The Night I Went Colorblind

Juniper always requires
an after-dinner cocktail
with her cigarette. It’s become
a ritual— me handing her
a sweating glass and simultaneously
lighting her Camel Turkish Gold.
Tonight, her lips part to form words
as big as continents but all I see
is the smoke dripping
from her lipstick. Then,
her imprint on the glass.
The vermilion shade reminds me
of the time I walked in on her
with a man named Jason
on our couch. Her cognac hair tangled
by the necklace her grandmother left
her and Jason’s upper body
covered in unnatural red.
But tonight her eyes are gunpowder
and her legs only spell my name. She croons
a sappy song about how I’m the only violet
she’s known, chest pressing into mine.
Her grandmother’s necklace dangling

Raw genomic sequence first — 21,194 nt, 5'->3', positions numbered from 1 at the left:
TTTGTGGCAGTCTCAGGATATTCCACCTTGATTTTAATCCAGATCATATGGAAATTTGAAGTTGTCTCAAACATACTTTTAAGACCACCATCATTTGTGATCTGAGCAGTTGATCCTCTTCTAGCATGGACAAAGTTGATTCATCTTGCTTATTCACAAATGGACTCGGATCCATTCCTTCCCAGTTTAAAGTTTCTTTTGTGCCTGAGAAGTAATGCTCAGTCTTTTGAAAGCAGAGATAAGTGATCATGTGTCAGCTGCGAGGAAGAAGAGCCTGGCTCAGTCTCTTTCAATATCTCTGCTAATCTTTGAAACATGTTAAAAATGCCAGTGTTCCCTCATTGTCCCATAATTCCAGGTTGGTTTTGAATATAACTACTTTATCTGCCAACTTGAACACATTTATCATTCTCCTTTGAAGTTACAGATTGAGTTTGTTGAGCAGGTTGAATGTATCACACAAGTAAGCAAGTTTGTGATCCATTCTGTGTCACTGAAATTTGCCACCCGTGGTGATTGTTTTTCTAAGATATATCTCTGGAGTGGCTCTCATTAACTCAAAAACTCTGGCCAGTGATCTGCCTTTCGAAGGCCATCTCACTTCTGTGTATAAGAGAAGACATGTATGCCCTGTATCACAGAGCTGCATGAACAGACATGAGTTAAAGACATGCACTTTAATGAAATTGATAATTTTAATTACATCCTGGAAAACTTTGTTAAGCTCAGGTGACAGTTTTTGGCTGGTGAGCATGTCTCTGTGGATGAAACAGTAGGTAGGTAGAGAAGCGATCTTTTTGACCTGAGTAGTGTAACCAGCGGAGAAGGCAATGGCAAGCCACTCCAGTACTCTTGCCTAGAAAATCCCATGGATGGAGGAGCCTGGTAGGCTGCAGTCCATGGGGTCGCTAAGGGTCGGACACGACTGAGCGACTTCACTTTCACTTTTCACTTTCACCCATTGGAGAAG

down the side of my breast.
Suddenly, the vivid colors drain.
We’re two shades of grey
on a couch in Seymour.
Our apartment becomes
too small and her face
develops wrinkles. And it stops
mattering to me if his name
is Jason or Thomas or Alex.

Luci Brown's chapbook, Home Brew, was released by Finishing Line Press in 2015. Her work has appeared in journals such as Moon City Review, Rogue Agent, wherewithal, and others. She is a 2012 recipient of the Margaret Artley Woodruff prize as well as a Pushcart prize nominee. She is currently an MFA candidate at the University of Tennessee as well as managing editor for Stirring: A Literary Collection and a reader for the Best of the Net anthology. She lives in Knoxville, TN with her fellow poet partner, two crazy dogs, and soon-to-be son.